While some stimulants are worse than others in terms of the pressure they put on your heart, it\’s important to be mindful while using them.

It\’s important to realize that if you\’re not sleeping well, eating well, and are particularly stressed or anxious, it\’s likely that the study drugs are exacerbating the problem. This can also make socializing more difficult.

The drugs being studied may induce anxiety or make anxiety worse, says Ezquerra-Romano. If you\’re already anxious and you supplement that with a stimulant, you may find that some social interactions are actually harder to deal with, and this can have a knock-on effect on other aspects of your life.


To avoid all the negative side effects of study drugs, it\’s important to be intentional with your approach to using them. Ezquerra-Romano recommends an every other day approach, and try to make sure your days off coincide with the days you\’ll be sitting with exams.

One recommendation is to stick with a strategy rather than casually taking a study drug one day, she says. This won\’t help you and will probably make things worse in terms of making you feel anxious.

Taking stimulants every day if you don\’t need them is bound to leave you worse off when you finally stop.

For the most part, Ezquerra-Romano says addiction to the study drugs is unlikely, because context matters when it comes to drugs and most students will stop using them as soon as exam season is over, which is something you should do.

However, it may be difficult to stop taking the study drugs if you have been consuming them consistently for an extended period of time. This is because the withdrawals can be pretty awful. They include symptoms such as agitation, anxiety, depression, confusion, fatigue, and chest pain, just to name a few.

You may feel anxious, irritable, and continue to struggle to sleep, particularly if you go cold turkey, and those withdrawals can make you want to continue using the study drugs simply to avoid them. To avoid this, Ezquerra-Romano recommends tapering the study drugs gradually over the course of a week or so.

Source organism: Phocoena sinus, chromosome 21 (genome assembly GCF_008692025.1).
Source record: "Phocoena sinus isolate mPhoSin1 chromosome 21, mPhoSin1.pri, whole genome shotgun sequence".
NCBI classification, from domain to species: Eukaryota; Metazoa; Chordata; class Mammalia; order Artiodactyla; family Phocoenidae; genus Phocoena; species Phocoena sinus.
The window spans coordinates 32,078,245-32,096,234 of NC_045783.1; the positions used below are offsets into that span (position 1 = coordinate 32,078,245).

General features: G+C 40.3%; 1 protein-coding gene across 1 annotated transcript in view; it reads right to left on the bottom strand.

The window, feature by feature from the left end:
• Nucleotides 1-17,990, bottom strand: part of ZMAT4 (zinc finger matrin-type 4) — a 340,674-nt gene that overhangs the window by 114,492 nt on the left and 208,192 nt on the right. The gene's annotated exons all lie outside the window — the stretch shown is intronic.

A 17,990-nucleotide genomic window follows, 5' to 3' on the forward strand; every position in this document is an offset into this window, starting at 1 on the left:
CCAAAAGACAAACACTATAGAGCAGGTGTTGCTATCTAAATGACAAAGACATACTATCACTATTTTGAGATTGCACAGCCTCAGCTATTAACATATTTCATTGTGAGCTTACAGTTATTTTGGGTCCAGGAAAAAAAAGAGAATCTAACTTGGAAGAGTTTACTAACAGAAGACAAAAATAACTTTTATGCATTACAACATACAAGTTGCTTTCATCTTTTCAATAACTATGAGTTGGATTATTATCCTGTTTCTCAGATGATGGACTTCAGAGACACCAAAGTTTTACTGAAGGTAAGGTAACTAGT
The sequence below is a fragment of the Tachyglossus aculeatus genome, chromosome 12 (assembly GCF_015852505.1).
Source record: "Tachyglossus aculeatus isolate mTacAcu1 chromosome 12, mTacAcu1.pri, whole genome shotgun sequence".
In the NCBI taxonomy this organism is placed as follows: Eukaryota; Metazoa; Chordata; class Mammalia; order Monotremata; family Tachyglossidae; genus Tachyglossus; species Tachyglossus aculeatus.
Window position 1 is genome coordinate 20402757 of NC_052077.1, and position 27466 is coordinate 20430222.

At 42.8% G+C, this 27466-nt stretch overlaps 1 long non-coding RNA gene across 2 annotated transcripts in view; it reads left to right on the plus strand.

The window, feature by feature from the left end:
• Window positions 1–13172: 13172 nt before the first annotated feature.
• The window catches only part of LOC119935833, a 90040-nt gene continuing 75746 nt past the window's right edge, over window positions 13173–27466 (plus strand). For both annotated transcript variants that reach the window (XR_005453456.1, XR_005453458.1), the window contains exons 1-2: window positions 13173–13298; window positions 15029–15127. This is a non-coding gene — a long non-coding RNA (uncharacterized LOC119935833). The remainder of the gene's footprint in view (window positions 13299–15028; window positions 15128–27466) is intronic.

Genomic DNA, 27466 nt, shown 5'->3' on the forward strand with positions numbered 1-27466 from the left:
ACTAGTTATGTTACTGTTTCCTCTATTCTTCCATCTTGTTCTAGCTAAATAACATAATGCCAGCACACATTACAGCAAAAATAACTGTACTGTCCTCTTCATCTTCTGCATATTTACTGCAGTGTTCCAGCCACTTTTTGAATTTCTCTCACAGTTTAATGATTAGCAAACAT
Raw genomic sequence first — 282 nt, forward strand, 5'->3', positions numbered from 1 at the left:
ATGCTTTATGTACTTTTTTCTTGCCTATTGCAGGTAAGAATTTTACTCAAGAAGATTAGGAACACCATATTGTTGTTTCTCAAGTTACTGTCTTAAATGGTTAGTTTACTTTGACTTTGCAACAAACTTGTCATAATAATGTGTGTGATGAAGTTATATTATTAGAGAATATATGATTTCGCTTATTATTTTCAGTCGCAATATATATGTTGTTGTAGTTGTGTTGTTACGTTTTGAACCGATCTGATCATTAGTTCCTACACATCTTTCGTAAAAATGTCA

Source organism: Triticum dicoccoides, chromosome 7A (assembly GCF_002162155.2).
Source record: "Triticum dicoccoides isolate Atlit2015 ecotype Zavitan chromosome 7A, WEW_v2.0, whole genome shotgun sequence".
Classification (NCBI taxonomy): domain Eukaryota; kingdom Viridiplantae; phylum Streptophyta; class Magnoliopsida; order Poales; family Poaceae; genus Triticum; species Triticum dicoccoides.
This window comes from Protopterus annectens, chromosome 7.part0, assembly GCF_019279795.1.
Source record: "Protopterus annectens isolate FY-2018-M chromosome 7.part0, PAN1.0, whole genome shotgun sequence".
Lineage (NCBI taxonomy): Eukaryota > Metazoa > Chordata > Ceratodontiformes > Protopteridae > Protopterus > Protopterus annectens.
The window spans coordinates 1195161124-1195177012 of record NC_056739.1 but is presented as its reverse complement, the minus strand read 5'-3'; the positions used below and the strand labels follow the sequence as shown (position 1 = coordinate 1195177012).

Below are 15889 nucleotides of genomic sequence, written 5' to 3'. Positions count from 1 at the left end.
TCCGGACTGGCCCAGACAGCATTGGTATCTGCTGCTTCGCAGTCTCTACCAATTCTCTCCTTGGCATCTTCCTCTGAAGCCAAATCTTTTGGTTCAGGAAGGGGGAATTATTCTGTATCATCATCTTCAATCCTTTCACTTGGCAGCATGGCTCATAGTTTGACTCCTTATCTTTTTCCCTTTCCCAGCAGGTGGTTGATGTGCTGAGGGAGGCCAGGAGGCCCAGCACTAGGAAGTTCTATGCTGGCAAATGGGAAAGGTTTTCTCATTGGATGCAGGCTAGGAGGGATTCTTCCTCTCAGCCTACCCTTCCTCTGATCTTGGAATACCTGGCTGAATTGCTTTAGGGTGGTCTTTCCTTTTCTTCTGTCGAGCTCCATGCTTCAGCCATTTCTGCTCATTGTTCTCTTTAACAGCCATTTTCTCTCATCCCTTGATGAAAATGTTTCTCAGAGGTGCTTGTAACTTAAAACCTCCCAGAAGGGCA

Struggling to sleep after using study drugs can be hellish, but it\’s vital that you don\’t attempt to use sedatives such as benzodiazepines like Valium or Xanax to help you sleep.

Not only are they unlikely to completely neutralize the stimulant, says Ezquerra-Romano, they\’re also super dangerous. This is because stimulants and depressants, as the names suggest, have opposite effects on the body. The stimulant is pushing you up while the depressive is pushing you down, she says. This really messes with your body.


Alcohol is also a depressant, so drinking while taking stimulants is not recommended, due in part to the pressure it can put on the heart and body. But there are other things to be aware of when mixing alcohol and stimulants.

When you mix stimulants with alcohol, the effects are somewhat neutralized, which makes people think they\’re less stoned than they are and may cause them to keep redossing, which puts you at a higher risk of overdosing, she says Ezquerra-Romano. Similarly, people are able to drink more while high on stimulants, both because they\’re able to stay up (and out) longer and don\’t feel drunk. That means your hangover will be much worse and you\’re also at a higher risk of alcohol poisoning, she adds.

Finally, it\’s important to be mindful of alcohol consumption in general when exam season is over, especially if you haven\’t been drinking heavily in preparation. When tests finish, there\’s a risk of alcohol overdose because people haven\’t drank in a while, so their tolerance drops, Ezquerra-Romano says. People are elated because they just finished and drink the same amount as the last time they drank, which is often too much. This, she says, can lead people into dangerous and problematic situations.